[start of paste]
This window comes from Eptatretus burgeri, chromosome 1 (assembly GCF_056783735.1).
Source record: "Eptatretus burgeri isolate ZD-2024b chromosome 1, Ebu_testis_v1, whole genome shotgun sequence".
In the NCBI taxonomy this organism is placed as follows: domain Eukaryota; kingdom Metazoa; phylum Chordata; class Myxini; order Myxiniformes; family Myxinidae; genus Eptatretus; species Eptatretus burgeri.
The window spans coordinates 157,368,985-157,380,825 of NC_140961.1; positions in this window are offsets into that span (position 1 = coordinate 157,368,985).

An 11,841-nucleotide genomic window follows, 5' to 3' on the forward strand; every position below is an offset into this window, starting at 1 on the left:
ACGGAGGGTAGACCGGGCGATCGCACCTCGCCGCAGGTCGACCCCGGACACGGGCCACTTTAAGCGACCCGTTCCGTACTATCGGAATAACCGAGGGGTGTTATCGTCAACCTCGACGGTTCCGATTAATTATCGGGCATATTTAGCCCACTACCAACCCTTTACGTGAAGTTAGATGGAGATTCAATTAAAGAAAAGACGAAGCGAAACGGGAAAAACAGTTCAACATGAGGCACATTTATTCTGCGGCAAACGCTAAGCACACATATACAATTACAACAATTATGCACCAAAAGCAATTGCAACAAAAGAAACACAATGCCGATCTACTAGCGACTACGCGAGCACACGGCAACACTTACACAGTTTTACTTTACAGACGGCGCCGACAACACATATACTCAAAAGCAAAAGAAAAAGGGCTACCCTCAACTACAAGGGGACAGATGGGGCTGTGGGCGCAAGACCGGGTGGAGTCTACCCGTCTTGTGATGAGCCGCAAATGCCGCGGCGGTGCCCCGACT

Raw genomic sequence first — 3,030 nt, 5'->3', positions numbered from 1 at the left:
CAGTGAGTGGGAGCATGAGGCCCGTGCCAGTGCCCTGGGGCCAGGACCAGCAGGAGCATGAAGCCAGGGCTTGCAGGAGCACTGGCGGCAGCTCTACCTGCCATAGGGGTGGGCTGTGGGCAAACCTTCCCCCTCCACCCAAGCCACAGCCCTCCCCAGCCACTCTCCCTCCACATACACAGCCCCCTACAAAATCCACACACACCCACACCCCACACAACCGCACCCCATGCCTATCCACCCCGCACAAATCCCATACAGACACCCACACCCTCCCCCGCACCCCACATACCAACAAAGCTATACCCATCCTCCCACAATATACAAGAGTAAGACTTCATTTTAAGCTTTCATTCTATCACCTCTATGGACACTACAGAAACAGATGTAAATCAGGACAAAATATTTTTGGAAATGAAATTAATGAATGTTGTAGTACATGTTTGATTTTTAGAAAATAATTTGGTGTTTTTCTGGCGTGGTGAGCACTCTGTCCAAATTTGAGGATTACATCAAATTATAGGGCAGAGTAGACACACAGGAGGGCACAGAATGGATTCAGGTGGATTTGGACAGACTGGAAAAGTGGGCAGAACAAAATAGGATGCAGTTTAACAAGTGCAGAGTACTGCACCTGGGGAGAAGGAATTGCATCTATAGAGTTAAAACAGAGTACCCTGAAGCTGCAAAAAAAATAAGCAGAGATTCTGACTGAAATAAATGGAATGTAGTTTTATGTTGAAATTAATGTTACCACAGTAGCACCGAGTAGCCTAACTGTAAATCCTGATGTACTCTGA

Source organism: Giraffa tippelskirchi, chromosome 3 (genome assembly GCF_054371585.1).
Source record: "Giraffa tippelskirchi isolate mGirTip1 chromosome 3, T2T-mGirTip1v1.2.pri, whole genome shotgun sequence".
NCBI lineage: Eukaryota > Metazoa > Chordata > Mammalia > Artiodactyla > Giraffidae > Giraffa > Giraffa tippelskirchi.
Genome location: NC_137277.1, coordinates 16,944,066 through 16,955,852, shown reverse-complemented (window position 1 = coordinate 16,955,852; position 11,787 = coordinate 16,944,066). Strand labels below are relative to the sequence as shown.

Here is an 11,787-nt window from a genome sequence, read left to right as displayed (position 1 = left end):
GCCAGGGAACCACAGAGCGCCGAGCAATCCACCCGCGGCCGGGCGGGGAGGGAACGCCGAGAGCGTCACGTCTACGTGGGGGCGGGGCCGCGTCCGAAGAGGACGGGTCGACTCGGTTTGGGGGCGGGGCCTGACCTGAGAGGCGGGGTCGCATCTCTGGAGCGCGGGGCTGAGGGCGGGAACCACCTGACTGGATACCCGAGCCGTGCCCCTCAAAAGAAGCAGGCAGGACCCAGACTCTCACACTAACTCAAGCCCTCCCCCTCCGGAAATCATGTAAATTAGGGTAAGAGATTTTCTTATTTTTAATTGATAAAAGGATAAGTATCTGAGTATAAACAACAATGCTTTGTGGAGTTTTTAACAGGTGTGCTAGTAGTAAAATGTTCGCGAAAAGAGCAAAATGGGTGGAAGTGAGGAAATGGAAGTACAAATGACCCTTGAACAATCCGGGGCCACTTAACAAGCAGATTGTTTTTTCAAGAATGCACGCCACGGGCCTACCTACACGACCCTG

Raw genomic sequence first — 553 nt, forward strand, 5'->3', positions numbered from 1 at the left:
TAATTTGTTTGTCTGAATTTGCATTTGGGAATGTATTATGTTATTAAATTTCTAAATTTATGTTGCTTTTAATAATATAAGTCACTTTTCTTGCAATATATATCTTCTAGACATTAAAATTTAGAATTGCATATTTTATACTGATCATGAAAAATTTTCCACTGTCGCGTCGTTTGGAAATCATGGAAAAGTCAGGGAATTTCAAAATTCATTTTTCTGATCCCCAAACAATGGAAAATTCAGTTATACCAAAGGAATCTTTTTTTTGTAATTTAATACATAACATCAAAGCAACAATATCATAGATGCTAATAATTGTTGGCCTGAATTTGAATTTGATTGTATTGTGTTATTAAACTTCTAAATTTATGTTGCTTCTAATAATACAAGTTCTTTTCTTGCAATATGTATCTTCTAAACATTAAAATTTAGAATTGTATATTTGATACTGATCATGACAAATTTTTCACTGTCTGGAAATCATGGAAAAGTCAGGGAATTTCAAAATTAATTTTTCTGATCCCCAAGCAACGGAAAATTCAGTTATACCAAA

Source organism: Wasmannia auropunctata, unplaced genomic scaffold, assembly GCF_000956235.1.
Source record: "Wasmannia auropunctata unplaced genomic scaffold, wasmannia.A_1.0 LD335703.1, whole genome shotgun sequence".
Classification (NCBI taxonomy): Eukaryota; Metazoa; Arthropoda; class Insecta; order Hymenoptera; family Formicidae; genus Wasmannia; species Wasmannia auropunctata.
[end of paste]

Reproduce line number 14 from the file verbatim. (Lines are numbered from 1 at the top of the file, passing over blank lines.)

GCCAGGGAACCACAGAGCGCCGAGCAATCCACCCGCGGCCGGGCGGGGAGGGAACGCCGAGAGCGTCACGTCTACGTGGGGGCGGGGCCGCGTCCGAAGAGGACGGGTCGACTCGGTTTGGGGGCGGGGCCTGACCTGAGAGGCGGGGTCGCATCTCTGGAGCGCGGGGCTGAGGGCGGGAACCACCTGACTGGATACCCGAGCCGTGCCCCTCAAAAGAAGCAGGCAGGACCCAGACTCTCACACTAACTCAAGCCCTCCCCCTCCGGAAATCATGTAAATTAGGGTAAGAGATTTTCTTATTTTTAATTGATAAAAGGATAAGTATCTGAGTATAAACAACAATGCTTTGTGGAGTTTTTAACAGGTGTGCTAGTAGTAAAATGTTCGCGAAAAGAGCAAAATGGGTGGAAGTGAGGAAATGGAAGTACAAATGACCCTTGAACAATCCGGGGCCACTTAACAAGCAGATTGTTTTTTCAAGAATGCACGCCACGGGCCTACCTACACGACCCTG